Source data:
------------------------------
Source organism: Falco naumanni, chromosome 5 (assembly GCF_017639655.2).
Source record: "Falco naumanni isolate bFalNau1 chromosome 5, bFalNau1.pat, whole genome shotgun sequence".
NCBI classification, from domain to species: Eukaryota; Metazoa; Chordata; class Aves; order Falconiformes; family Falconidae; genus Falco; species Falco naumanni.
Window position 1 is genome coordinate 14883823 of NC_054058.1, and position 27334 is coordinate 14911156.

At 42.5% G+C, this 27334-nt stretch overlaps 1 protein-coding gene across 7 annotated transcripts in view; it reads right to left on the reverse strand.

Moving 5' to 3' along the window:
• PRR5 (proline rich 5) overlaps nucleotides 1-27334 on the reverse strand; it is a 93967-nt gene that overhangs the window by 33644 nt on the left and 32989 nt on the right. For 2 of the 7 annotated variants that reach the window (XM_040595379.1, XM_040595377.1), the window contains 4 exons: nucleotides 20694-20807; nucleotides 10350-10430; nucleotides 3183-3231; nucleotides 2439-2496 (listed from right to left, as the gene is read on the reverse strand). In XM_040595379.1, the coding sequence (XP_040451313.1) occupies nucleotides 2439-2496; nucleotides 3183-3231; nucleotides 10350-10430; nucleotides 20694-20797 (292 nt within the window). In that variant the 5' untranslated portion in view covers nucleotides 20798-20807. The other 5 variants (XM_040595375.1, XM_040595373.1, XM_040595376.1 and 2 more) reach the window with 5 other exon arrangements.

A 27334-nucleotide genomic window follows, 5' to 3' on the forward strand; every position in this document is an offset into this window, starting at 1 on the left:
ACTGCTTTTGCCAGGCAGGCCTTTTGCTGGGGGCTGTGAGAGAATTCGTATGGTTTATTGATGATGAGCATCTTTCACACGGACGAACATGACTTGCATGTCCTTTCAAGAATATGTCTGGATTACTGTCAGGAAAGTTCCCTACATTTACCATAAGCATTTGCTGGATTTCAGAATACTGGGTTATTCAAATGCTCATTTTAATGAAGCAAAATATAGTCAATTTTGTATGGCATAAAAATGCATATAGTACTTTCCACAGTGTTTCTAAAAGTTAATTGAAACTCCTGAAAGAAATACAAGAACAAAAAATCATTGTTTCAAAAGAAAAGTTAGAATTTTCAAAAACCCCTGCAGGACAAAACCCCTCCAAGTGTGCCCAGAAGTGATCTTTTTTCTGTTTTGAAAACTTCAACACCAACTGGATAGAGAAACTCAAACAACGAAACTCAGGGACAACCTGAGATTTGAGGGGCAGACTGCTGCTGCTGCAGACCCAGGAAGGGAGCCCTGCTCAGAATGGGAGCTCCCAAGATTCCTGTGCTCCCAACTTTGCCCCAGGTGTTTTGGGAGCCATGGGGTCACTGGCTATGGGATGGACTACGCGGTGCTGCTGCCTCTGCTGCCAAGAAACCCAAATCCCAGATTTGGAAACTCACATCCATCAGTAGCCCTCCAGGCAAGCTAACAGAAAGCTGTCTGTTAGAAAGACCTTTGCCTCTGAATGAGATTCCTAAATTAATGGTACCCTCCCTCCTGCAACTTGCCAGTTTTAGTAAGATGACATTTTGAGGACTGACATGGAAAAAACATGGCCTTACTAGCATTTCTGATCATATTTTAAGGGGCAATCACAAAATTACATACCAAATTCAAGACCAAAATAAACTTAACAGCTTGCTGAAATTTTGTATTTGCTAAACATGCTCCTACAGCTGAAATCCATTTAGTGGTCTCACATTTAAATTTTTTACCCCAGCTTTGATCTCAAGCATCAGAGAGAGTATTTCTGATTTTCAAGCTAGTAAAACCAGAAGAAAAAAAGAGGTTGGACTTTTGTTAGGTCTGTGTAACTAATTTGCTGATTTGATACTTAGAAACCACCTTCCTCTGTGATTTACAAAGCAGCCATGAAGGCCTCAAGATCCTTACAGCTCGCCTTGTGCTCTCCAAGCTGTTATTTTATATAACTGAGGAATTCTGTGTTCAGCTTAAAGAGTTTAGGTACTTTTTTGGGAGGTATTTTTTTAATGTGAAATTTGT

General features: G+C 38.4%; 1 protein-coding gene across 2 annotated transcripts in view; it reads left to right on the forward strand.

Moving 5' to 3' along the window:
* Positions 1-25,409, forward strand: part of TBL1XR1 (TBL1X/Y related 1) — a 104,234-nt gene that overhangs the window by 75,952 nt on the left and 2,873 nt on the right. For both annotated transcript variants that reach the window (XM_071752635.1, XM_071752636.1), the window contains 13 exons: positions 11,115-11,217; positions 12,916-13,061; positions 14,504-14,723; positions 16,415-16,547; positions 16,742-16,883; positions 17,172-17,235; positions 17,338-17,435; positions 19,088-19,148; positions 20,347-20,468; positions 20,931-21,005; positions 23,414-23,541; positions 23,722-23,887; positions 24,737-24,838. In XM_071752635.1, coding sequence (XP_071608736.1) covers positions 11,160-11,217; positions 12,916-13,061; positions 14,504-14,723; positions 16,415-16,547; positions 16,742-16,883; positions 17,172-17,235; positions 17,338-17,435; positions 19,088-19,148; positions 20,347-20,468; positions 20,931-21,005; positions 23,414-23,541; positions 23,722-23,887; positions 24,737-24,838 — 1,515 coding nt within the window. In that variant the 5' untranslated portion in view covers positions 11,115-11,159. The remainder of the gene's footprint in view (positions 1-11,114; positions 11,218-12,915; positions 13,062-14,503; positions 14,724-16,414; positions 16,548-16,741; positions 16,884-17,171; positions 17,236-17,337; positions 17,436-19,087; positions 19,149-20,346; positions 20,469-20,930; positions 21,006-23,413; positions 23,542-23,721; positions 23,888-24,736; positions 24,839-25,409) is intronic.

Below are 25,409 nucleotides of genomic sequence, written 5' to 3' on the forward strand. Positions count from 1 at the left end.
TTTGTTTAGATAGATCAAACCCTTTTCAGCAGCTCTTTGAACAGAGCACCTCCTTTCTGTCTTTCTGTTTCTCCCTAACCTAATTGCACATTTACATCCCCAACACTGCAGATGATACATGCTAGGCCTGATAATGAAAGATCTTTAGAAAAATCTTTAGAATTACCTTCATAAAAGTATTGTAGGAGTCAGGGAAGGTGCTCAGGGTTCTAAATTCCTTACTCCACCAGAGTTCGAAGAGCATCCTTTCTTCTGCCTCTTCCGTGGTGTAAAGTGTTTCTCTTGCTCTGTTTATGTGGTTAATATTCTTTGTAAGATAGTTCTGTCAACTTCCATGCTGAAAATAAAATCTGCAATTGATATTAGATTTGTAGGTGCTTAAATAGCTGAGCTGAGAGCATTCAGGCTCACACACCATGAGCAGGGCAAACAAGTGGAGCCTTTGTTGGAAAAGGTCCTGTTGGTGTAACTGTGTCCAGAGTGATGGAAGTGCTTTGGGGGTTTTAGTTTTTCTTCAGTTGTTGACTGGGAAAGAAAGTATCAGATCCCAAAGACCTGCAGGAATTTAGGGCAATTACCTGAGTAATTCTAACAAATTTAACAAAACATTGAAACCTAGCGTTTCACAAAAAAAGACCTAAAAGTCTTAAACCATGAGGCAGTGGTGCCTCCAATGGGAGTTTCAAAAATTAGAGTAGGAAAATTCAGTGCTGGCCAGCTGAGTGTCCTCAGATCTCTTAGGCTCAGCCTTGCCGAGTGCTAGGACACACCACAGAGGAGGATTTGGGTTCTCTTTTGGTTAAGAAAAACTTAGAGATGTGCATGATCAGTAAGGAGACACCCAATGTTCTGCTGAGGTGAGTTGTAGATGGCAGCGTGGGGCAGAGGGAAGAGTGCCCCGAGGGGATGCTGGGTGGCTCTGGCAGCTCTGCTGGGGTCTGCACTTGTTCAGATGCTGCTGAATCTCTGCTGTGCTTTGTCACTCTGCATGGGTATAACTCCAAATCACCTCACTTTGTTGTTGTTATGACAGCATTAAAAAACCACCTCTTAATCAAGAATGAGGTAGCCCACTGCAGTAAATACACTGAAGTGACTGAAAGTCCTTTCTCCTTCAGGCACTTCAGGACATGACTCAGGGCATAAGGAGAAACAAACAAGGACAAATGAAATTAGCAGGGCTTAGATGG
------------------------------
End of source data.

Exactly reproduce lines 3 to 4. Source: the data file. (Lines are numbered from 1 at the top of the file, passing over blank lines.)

NCBI classification, from domain to species: Eukaryota; Metazoa; Chordata; class Aves; order Falconiformes; family Falconidae; genus Falco; species Falco naumanni.
Window position 1 is genome coordinate 14883823 of NC_054058.1, and position 27334 is coordinate 14911156.